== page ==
Robert J. O’Hara, Member of the Firm in the Employment, Labor & Workforce Management practice, in the firm’s New York office, was quoted in SHRM, in “Businesses That Are Temporarily Closing Worksites Face Hard Choices,” by Allen Smith.
Following is an excerpt:
Some reopened worksites are temporarily shutting their doors again as a result of state orders or local spikes in COVID-19 infections. These businesses are facing tough choices over when to close in one area while remaining open elsewhere and whether to furlough or lay off employees who can’t telecommute.
Three states—California, Florida and Texas—have implemented new policies that partly restrict restaurant or bar service, reported The Washington Post on June 30. Nine others—Arkansas, Delaware, Idaho, Louisiana, Michigan, Nevada, New Jersey, New Mexico and North Carolina—have postponed or slowed reopening plans, it added. …
The safest and easiest course in deciding whether to reclose worksites is to follow state and local government pronouncements, said Robert O’Hara, an attorney with Epstein Becker Green in New York City. Localities “will be following inspection spikes and hospitalization usage closely,” he noted.
“Another important consideration, if you don’t have a government edict, is the infection history in your workplace,” O’Hara said.
As businesses have reopened, coronavirus infections have emerged in some locations, either from work-related or outside activities. “It is very difficult to tell the difference, but the impact [on the workforce] would be the same,” he said. “If infection occurs and is not isolated—more than a few cases in a location—an employer would be hard-pressed to stay the at-work course.”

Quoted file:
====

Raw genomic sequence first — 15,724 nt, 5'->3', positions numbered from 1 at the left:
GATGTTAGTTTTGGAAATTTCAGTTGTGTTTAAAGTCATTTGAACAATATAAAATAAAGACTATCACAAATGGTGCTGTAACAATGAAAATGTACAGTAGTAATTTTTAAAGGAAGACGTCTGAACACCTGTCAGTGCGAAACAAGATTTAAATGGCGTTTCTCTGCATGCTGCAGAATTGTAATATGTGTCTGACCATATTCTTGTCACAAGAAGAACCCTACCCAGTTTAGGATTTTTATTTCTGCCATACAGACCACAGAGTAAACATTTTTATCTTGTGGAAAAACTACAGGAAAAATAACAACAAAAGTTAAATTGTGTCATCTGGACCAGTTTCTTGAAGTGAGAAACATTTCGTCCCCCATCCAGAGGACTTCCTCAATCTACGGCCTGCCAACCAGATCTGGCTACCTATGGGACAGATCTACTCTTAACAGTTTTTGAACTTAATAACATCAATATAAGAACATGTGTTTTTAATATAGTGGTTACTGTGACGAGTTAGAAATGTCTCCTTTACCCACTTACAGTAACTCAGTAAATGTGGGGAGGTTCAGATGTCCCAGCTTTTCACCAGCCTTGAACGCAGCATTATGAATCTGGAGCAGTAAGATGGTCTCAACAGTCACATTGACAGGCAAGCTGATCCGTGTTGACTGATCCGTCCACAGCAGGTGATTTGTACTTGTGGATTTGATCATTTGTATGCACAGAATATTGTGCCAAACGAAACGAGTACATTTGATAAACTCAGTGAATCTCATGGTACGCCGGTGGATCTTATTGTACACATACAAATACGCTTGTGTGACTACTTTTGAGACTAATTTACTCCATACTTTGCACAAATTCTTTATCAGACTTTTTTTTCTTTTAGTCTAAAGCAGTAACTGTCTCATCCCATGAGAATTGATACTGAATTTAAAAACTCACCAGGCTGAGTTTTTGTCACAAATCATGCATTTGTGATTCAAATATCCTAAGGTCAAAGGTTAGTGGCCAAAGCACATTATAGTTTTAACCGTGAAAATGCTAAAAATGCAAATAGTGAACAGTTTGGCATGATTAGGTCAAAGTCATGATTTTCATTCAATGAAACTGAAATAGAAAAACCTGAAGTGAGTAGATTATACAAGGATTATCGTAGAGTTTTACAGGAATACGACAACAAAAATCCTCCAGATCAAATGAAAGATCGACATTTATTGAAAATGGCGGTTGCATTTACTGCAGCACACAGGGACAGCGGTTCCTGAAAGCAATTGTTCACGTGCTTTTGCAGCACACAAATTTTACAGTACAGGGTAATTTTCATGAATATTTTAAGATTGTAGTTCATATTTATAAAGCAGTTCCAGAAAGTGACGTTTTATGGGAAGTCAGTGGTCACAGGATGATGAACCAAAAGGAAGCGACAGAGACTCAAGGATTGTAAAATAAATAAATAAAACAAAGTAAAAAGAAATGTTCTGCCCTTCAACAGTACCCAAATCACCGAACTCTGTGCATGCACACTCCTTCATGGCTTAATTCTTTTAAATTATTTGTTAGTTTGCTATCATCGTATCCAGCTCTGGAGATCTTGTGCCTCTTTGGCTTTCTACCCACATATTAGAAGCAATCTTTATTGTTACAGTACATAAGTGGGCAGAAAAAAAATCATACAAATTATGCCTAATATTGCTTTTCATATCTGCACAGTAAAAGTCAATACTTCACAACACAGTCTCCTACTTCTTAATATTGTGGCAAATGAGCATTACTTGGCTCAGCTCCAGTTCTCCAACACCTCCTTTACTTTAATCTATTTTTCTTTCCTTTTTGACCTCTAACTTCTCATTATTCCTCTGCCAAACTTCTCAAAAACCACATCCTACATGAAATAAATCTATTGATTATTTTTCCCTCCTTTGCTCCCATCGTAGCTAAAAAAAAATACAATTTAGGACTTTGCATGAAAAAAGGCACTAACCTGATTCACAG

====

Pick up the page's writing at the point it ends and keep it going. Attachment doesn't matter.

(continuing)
Employers may need to quickly shift back to remote work, to the extent possible. “Employers should be giving this a lot of thought as they start to re-engage and congregate,” O’Hara said. …
Multistate Employer Considerations …
When temporarily closing due to high infection rates in the workplace, even without any government closure order, be consistent in the criteria applied in the decision, O’Hara said.
For example, if a certain percentage of COVID-19 infections triggers the closure of a site in one locality, the same percentage should result in the closing of other facilities. The trigger might be a percentage of the workforce impacted, actual numbers of cases or some combination thereof, he said.
If an employer needs to keep one site open while closing another, it should have a compelling rationale for doing so because employees at the location that remains open likely will challenge the decision, he said.